Dorothea Lange: What She Saw on the Street

Dorothea Lange began her photographic career as a portrait photographer to the high society and arty types of San Francisco. But her growing awareness of the Great Depression and the social inequities that went along with it, as well as the rampant capitalism of the times (nothing’s changed really. If anything, it is worse now than it was then) got her thinking about using her camera to try to change things, to bring awareness of poverty and injustice to the power elites and to the decision makers.

With that in mind, she ventured out into the streets with her camera. At first she was nervous about invading people’s privacy; she expected hostility from people she photographed in the street without ‘permission’. She was surprised to find that, if people actually noticed her at all, they didn’t mind her making a photo of them.

On reading the marvelous Dorothea Lange: A Life Beyond Limits by historian Linda Gordon, I was so interested to read about Dorothea’s first forays into the streets. Let me quote a little from the book. After the author speaks about Lange’s nervousness and surprise at how welcome (and safe) she felt while photographing in the streets, she says:

‘On such reassurance her whole photographic future rested.’ She then goes on to quote Lange herself: ‘I can only say I knew I was looking at something. … Sometimes you have an inner sense that you have encompassed the thing … You know then that you are not taking anything away from anyone, their privacy, their dignity, their wholeness.’

Of course we know that in that future Lange went on to produce some of the most important and iconic photographs of all time. She did more than this: she produced tens of thousands of photographs, interviews, notes and books that played a pivotal role in bringing services and help to many thousands of people badly affected by the Great Depression in the United States. In these important ways she played a valuable role in recording the social and economic as well as the human history of that dark period. And, on top of all this, I was surprised to learn in this book that she was instrumental in the staging of the ground-breaking Family of Man exhibition in 1955 at the Museum of Modern Art in New York.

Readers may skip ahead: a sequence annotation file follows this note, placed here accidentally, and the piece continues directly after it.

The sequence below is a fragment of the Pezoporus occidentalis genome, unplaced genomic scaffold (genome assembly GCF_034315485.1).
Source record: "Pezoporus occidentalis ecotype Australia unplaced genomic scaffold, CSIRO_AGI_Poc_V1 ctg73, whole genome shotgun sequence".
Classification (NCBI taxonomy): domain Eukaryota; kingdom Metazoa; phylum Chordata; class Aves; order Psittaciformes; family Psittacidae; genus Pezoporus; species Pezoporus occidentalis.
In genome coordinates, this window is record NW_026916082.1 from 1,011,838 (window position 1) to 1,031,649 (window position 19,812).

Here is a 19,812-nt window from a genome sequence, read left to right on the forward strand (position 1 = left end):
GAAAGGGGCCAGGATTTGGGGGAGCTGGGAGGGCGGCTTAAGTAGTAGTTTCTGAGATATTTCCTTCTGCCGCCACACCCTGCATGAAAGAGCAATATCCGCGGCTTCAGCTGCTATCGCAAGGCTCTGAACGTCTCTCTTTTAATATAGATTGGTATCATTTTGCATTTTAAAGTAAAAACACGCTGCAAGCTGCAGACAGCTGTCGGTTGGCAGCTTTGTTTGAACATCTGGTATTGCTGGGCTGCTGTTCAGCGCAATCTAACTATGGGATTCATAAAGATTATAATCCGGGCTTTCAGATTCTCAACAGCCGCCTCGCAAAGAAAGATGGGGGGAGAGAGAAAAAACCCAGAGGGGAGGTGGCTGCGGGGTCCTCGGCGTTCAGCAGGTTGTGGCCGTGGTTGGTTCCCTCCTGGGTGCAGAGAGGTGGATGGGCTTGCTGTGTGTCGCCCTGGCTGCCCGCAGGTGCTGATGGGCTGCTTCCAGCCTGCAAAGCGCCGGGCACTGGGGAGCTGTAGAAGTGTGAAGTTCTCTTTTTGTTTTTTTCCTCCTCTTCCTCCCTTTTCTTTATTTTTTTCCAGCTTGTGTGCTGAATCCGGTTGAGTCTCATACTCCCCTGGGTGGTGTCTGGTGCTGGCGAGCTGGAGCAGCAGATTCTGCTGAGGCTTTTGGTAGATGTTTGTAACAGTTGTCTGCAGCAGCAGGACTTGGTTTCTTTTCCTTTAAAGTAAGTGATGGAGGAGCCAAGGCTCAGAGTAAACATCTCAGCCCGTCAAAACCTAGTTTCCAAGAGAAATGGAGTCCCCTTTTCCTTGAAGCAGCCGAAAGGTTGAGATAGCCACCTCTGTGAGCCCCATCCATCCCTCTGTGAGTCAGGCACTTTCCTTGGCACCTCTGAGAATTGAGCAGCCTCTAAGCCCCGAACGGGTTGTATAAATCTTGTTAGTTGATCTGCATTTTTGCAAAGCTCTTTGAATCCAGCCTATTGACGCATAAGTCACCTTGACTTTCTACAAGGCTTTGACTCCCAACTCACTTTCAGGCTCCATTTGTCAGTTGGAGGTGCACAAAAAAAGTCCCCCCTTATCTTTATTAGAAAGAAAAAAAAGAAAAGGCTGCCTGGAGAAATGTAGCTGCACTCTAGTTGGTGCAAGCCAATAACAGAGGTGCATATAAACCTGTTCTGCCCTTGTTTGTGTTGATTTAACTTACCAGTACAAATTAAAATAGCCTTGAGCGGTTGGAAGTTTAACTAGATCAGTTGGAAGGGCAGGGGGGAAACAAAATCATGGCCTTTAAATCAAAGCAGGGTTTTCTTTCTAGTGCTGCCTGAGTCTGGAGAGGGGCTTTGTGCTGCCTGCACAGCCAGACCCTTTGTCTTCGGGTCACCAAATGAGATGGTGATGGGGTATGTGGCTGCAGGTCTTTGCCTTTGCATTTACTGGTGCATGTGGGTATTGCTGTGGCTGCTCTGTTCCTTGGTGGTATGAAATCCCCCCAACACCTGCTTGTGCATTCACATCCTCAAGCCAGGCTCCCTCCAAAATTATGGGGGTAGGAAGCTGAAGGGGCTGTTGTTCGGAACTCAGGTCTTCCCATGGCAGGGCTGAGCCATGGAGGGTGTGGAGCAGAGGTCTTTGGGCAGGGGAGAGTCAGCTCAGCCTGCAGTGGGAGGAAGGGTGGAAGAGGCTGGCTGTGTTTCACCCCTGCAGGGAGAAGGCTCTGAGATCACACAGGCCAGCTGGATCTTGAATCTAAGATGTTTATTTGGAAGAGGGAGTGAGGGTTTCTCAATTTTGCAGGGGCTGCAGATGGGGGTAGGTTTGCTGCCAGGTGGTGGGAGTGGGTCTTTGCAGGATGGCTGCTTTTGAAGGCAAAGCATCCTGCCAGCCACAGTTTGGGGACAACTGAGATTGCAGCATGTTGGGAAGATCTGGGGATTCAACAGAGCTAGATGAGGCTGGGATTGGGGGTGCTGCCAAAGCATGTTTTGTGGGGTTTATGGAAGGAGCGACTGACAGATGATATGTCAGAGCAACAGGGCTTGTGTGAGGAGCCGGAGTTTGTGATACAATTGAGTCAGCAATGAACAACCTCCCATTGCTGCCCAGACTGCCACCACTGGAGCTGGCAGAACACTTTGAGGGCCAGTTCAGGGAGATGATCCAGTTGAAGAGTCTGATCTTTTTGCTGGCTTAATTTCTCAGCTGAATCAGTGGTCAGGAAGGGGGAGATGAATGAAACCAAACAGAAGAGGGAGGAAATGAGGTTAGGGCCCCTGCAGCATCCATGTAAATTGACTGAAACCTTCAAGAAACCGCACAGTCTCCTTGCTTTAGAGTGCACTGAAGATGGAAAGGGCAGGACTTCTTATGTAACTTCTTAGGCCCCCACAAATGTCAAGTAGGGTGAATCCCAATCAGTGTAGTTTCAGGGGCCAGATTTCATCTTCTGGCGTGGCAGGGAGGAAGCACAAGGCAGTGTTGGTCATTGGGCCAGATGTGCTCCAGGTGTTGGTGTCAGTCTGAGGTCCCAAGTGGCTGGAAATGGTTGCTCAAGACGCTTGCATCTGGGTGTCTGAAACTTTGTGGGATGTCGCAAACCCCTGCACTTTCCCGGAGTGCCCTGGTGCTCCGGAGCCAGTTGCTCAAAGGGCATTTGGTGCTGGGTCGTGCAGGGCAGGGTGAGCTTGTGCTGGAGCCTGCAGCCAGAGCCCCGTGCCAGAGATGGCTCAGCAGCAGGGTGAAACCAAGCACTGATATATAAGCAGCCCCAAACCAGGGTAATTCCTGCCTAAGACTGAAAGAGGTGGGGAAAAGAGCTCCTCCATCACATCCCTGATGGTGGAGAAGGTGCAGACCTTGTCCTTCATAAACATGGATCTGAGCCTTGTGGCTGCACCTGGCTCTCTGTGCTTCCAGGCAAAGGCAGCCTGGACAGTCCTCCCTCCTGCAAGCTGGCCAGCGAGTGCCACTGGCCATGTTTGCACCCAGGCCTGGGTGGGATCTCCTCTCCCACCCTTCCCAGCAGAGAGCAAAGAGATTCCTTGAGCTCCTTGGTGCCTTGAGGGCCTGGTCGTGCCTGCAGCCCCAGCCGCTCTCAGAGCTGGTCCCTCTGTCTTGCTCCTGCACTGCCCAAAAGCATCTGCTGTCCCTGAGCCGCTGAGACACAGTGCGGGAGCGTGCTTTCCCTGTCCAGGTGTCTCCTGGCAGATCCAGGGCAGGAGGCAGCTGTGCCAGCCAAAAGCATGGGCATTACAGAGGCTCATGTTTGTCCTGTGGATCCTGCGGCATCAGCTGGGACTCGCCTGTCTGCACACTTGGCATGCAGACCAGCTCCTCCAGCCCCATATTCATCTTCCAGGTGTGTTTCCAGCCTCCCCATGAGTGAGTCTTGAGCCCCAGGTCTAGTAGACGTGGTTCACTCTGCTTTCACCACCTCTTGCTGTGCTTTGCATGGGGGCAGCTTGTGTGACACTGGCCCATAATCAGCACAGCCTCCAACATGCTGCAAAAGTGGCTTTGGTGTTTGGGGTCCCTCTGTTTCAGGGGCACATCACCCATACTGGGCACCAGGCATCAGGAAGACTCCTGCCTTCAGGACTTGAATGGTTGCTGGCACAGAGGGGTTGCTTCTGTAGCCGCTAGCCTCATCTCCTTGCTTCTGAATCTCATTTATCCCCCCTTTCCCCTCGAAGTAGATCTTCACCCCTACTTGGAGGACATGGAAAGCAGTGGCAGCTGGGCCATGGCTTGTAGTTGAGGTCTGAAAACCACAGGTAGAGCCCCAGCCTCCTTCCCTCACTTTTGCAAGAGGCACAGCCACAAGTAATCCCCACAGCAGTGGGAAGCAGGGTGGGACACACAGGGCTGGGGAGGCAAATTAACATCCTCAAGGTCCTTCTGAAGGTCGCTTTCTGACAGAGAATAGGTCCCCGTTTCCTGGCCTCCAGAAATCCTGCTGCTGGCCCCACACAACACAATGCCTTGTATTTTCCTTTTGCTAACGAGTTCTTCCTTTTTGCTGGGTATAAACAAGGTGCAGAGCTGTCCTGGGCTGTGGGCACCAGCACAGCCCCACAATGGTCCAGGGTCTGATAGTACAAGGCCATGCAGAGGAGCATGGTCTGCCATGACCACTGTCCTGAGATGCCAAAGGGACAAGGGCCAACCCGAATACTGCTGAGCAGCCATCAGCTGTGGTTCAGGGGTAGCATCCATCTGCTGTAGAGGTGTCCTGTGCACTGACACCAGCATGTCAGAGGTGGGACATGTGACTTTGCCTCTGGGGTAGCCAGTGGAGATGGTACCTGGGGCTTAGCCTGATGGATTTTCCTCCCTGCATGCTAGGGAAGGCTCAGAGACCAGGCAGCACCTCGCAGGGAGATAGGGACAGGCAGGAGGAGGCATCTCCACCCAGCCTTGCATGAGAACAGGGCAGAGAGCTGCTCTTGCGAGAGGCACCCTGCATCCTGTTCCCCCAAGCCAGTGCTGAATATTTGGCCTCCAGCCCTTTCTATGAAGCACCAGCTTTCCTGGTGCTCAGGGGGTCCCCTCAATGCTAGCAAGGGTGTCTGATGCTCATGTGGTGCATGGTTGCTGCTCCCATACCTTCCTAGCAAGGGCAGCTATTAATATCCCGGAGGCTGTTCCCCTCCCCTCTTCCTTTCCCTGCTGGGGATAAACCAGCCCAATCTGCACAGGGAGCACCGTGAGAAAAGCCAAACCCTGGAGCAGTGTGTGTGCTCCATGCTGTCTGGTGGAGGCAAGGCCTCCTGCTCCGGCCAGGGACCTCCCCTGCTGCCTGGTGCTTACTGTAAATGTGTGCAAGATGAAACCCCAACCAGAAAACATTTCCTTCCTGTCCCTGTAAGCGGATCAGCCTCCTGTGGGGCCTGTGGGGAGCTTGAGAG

What is that she knew she was ‘looking at’? What was the ‘thing’ she had a sense that she’d encompassed? Answer these two questions and we will understand why she believed (as I do) that she was taking nothing from the people she photographed.

That ‘something’ she was looking at was, I believe, real people going about their real lives in the street. Remember, she had been a high end portrait photographer posing her sitters in high fashion for photographs that were for display in their mansions. Now, suddenly, she was observing ordinary people. On top of that, many of those she saw and photographed were out of work and destitute. Many roamed the streets dressed in ragged clothes looking for work or lining up for relief or a free or cheap meal. This was real life and not the artifice of high society portrait making.

And that ‘thing’ she felt she’d encompassed? I think this was that knowing street photographers sometimes have when they feel they have recorded that mostly invisible essence of a person, what they are feeling or experiencing. Perhaps it is also how we feel on those rare occasions when we have been able to discover a more universal truth in the person and the scene we are photographing.

All (or at least some of the more sensitive) street photographers will know that it is when they are relaxed and feeling ‘okay’ with the environment they’re in and the vibe of the street, that they are more likely to have these glimpses of ‘something’. The fact that Lange felt welcome and safe and experienced little or no hostility, suggests to me that there was a ‘meeting’ of photographer and photographee. It is in this meeting that we realize nothing is being taken from the people photographed. There has been no invasion, no taking away of dignity. Both the photographer and the photographed come away from this meeting whole and having lost nothing.

For me this meeting of equals, a meeting in which nothing is taken but much is given, is a vital element in my work as a social documentary and street photographer. For me it is a sharing, the sharing of a moment that by all usual definitions would be called ‘ordinary’. But, as you will have read elsewhere, I don’t believe that there are any ordinary moments. In the moments I share with the people I photograph, I hope to experience a glimpse, at least sometimes, of that ‘something’ Dorothea Lange talks about. It’s in those moments that I know I am witness to something unique and special and far from ordinary.



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